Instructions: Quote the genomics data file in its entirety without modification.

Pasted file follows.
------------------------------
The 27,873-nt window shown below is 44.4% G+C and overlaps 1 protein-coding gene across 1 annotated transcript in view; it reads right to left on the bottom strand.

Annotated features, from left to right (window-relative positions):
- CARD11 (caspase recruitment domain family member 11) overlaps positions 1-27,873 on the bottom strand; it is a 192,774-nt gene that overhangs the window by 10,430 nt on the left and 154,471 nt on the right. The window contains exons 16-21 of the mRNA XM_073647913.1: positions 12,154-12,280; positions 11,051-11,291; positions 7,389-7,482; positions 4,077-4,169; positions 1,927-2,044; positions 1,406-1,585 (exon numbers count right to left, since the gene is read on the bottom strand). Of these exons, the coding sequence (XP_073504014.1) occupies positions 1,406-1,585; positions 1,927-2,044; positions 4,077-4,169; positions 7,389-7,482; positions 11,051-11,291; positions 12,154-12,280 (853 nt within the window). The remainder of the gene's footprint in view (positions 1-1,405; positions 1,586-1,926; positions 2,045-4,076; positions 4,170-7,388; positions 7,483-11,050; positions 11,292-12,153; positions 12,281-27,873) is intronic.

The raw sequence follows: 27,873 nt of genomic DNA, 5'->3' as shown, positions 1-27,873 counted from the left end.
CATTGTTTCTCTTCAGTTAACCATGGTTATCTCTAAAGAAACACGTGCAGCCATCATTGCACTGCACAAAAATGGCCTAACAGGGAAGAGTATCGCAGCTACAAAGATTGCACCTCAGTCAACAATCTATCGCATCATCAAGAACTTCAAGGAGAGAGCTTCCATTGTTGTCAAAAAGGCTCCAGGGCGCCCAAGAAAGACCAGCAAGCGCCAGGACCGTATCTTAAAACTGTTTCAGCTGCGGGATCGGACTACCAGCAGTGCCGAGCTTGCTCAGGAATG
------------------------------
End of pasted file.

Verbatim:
The 27,873-nt window shown below is 44.4% G+C and overlaps 1 protein-coding gene across 1 annotated transcript in view; it reads right to left on the bottom strand.

Annotated features, from left to right (window-relative positions):
- CARD11 (caspase recruitment domain family member 11) overlaps positions 1-27,873 on the bottom strand; it is a 192,774-nt gene that overhangs the window by 10,430 nt on the left and 154,471 nt on the right. The window contains exons 16-21 of the mRNA XM_073647913.1: positions 12,154-12,280; positions 11,051-11,291; positions 7,389-7,482; positions 4,077-4,169; positions 1,927-2,044; positions 1,406-1,585 (exon numbers count right to left, since the gene is read on the bottom strand). Of these exons, the coding sequence (XP_073504014.1) occupies positions 1,406-1,585; positions 1,927-2,044; positions 4,077-4,169; positions 7,389-7,482; positions 11,051-11,291; positions 12,154-12,280 (853 nt within the window). The remainder of the gene's footprint in view (positions 1-1,405; positions 1,586-1,926; positions 2,045-4,076; positions 4,170-7,388; positions 7,483-11,050; positions 11,292-12,153; positions 12,281-27,873) is intronic.

The raw sequence follows: 27,873 nt of genomic DNA, 5'->3' as shown, positions 1-27,873 counted from the left end.
CATTGTTTCTCTTCAGTTAACCATGGTTATCTCTAAAGAAACACGTGCAGCCATCATTGCACTGCACAAAAATGGCCTAACAGGGAAGAGTATCGCAGCTACAAAGATTGCACCTCAGTCAACAATCTATCGCATCATCAAGAACTTCAAGGAGAGAGCTTCCATTGTTGTCAAAAAGGCTCCAGGGCGCCCAAGAAAGACCAGCAAGCGCCAGGACCGTATCTTAAAACTGTTTCAGCTGCGGGATCGGACTACCAGCAGTGCCGAGCTTGCTCAGGAATG